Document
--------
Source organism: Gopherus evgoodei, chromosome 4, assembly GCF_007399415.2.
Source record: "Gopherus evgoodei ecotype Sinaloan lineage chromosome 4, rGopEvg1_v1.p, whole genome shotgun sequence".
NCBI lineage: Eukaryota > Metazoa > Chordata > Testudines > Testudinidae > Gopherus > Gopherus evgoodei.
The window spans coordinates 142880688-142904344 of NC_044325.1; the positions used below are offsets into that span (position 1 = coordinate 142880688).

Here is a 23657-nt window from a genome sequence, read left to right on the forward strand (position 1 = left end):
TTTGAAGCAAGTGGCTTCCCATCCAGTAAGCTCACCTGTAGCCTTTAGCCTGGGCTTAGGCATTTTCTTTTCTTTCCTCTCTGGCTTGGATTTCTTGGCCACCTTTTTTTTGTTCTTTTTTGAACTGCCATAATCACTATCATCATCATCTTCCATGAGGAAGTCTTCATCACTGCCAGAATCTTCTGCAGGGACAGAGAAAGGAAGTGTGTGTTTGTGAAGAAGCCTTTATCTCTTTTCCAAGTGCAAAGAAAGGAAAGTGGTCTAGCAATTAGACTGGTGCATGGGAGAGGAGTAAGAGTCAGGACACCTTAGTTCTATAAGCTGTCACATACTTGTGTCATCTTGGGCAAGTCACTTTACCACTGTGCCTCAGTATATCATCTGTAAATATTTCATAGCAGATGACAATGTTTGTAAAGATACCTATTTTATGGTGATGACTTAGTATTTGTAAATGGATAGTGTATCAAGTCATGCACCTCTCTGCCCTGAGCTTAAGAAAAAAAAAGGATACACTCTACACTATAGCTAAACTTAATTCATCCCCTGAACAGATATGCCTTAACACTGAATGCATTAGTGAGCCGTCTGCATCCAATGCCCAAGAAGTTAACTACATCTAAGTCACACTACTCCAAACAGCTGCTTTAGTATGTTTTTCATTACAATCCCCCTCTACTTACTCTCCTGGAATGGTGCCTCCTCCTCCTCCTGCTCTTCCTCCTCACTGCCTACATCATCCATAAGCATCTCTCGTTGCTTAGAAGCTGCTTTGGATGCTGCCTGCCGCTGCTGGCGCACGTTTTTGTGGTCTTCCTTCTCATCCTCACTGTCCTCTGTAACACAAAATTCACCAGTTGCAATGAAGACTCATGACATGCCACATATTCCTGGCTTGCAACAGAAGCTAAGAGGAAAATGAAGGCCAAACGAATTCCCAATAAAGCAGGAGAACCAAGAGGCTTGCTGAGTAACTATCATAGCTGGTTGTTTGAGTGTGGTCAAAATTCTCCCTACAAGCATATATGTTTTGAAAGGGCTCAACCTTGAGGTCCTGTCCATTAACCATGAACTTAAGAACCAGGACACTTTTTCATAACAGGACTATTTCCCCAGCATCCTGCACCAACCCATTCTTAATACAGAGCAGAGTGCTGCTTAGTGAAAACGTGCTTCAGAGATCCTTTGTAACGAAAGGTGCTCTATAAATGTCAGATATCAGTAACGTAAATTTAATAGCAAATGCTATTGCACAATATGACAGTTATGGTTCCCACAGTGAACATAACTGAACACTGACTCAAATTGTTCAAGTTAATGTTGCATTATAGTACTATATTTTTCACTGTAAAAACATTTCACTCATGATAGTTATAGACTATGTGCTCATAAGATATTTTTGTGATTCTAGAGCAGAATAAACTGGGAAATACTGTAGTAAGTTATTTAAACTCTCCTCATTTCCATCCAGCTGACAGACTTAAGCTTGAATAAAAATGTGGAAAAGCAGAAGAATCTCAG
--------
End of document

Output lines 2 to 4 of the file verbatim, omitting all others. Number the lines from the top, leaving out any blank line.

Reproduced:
Source record: "Gopherus evgoodei ecotype Sinaloan lineage chromosome 4, rGopEvg1_v1.p, whole genome shotgun sequence".
NCBI lineage: Eukaryota > Metazoa > Chordata > Testudines > Testudinidae > Gopherus > Gopherus evgoodei.
The window spans coordinates 142880688-142904344 of NC_044325.1; the positions used below are offsets into that span (position 1 = coordinate 142880688).